For the first time, artificial intelligence, also known as AI, controlled the sensor and navigation systems of a real military aircraft during a training flight at Beale Air Force Base in California.
On Wednesday, the 9th Reconnaissance Wing press release announced that the U.S. Air Force flew AI for the first time as a working flight crew member yesterday, a huge step forward for national defense in the digital age.
The AI algorithm developed by Air Combat Command’s U-2 Federal Laboratory flew aboard a U-2 Dragon Lady assigned to Beale AFB, better known as Recce Town, USA. Developed by a small team of researchers led by Maj Ray Tierney, the algorithm trained the AI to perform certain in-flight tasks that would otherwise be performed by the pilot.
The test flight was the culmination of years of concerted efforts by the Air Force to apply cutting-edge technology to military operations as it competes with other world powers in the digital age. The flight was part of a specially constructed scenario in which the AI competed against another dynamic computer algorithm to prove the new technology. The result showed that the pilot and AI had successfully teamed up to share the U-2’s sensor to achieve mission objectives against the dynamic algorithm.
The Beale team developed this algorithm in response to a direct challenge from Dr. Will Roper, Air Force Assistant Secretary for Acquisitions, Technology and Logistics. Dr. Roper challenged Beales Federal Lab just two months ago, increasing the importance of achievement. The lab carried out Roper’s challenge with an AI design that can be applied beyond the U-2 to further strengthen shared control and control of all domains across the DOD.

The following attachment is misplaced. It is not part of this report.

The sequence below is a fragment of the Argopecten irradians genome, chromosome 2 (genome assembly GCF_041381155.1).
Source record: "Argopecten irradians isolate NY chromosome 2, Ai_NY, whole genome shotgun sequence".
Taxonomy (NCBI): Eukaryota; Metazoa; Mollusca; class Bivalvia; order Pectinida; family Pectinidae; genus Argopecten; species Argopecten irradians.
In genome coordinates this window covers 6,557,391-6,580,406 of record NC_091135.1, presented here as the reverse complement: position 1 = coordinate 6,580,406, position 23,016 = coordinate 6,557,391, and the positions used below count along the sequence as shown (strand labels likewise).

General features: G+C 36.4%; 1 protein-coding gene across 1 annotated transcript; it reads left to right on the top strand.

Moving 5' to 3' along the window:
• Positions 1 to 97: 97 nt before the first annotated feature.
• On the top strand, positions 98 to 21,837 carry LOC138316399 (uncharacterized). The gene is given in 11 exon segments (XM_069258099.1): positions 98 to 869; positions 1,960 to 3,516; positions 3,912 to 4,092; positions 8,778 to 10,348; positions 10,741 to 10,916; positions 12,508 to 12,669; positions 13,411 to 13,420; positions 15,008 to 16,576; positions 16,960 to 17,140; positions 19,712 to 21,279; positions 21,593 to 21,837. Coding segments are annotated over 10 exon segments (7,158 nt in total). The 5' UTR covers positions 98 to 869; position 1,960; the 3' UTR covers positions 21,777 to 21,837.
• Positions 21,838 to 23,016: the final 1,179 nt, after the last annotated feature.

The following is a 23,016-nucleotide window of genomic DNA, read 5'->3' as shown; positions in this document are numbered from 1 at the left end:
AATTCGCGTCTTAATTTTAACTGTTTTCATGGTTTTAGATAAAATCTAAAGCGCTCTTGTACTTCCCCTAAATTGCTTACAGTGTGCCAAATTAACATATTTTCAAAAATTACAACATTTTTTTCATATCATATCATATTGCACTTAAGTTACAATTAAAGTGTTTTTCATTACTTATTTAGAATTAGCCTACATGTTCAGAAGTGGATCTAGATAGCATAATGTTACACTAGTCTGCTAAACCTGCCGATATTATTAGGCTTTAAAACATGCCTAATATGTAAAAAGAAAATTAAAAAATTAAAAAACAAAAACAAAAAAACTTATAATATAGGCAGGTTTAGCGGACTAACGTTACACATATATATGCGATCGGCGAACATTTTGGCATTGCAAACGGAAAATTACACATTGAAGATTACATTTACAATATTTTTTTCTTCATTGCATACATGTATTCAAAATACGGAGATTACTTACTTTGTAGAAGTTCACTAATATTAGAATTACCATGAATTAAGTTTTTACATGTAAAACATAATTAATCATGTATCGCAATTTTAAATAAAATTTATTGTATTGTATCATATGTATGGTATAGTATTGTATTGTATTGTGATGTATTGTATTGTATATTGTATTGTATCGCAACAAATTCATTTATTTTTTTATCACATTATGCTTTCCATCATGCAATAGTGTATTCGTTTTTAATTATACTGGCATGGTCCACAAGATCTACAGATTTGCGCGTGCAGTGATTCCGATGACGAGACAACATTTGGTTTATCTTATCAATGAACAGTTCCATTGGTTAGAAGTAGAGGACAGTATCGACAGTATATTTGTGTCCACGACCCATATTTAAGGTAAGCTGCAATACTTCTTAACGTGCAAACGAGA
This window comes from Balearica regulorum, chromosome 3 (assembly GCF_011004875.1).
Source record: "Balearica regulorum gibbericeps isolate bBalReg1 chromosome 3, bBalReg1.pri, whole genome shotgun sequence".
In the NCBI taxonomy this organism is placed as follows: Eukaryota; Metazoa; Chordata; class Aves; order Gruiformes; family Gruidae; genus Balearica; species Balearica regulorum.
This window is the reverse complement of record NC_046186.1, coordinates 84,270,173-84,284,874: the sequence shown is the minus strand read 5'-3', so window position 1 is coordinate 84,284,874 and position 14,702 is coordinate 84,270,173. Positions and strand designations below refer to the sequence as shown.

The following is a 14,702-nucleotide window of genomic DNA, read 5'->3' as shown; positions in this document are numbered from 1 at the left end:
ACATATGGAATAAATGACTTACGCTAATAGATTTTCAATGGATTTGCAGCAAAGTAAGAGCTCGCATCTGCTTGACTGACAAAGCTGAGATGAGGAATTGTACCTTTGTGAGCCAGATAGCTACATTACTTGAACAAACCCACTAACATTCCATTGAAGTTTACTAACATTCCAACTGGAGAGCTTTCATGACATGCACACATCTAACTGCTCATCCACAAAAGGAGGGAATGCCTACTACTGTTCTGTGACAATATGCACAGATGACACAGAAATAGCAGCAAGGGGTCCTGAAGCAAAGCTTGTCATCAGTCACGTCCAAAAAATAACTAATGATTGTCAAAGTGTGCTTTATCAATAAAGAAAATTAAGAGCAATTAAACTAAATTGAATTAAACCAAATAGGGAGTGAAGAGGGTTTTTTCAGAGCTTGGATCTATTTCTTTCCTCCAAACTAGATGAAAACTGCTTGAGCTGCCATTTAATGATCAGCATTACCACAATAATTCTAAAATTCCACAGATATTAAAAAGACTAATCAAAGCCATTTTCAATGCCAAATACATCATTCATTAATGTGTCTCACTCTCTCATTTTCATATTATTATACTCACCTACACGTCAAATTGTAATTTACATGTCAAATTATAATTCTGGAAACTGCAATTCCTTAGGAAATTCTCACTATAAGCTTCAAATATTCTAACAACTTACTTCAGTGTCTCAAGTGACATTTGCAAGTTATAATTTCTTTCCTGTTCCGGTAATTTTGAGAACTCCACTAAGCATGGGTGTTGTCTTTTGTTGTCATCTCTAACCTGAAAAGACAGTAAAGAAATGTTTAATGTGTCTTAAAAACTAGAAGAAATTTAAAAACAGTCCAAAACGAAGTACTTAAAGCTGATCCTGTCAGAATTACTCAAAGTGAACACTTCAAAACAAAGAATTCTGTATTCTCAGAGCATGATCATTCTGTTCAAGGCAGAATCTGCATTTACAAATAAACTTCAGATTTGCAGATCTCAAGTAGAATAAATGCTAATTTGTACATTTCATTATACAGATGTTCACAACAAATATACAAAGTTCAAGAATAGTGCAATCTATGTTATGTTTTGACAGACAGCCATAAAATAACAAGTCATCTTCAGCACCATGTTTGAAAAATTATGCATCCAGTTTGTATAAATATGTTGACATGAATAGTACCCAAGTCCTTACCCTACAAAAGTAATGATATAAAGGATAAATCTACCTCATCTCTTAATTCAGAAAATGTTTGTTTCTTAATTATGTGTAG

Col Heather Fox, 9th Reconnaissance Wing commander, stated that the U-2 Federal Laboratory is only part of Beale’s drive to innovate for the service and its mutual partners:
“This is one of the many ways the 9th Scout Wing innovates to meet the Department of Defense’s toughest challenges. The U-2 is the perfect platform to advance state-of-the-art military technology, which can easily be transferred to other partners of the Air Force and the joint airlines. I am very proud of the forward-looking achievements of Maj Tierney and the entire Federal Lab team. You are making history today! “
Fox went on to explain the uniqueness of the 9th Scout Wing and what it brings to the fight:
“Recce Town is unlike any other wing in the Air Force. The 9th Reconnaissance Wing provides formal training, maintains forces, and continuously and concurrently conducts missions from multiple locations around the world. “
The U-2 Federal Lab Laboratory organically engineered this application of AI technology to be easily transferable to other major weapon systems and plans to further refine the technology. It is a 15 U.S.C. A compliant organization was formed to bring together a confluence of warfighter, developer and acquirer that are vertically integrated under one operational roof.
The lab was developed by Recce Town Airmen to accelerate our country’s national defense strategy, including edge development – a concept that integrates new software onto operating systems in a confined, secure environment.
The U-2 federal laboratory was approved by the National Institute for Standards and Technology as part of the federal government’s 20th laboratory accreditation program.
The historic AI flight comes just two months after the U-2 Federal Laboratory first updated the in-flight software during a U-2 training mission. The team used Kubernetes, an open source container orchestration system, to automate the deployment, scaling, and management of computing applications. another military first.
The cutting edge technology is just one example of an emerging culture of innovation in Recce Town. The 9th Reconnaissance Wing uses its recently created and unique Wing A staff organization, accelerates the AI, drives its logistics concept “All over the world” and quickly integrates cyber functions into its missions – everything happens in Recce Town, USA.
The US Air Force also ironically remarked, “Who says the old dog can’t come up with new tricks for their Air Force and nation?”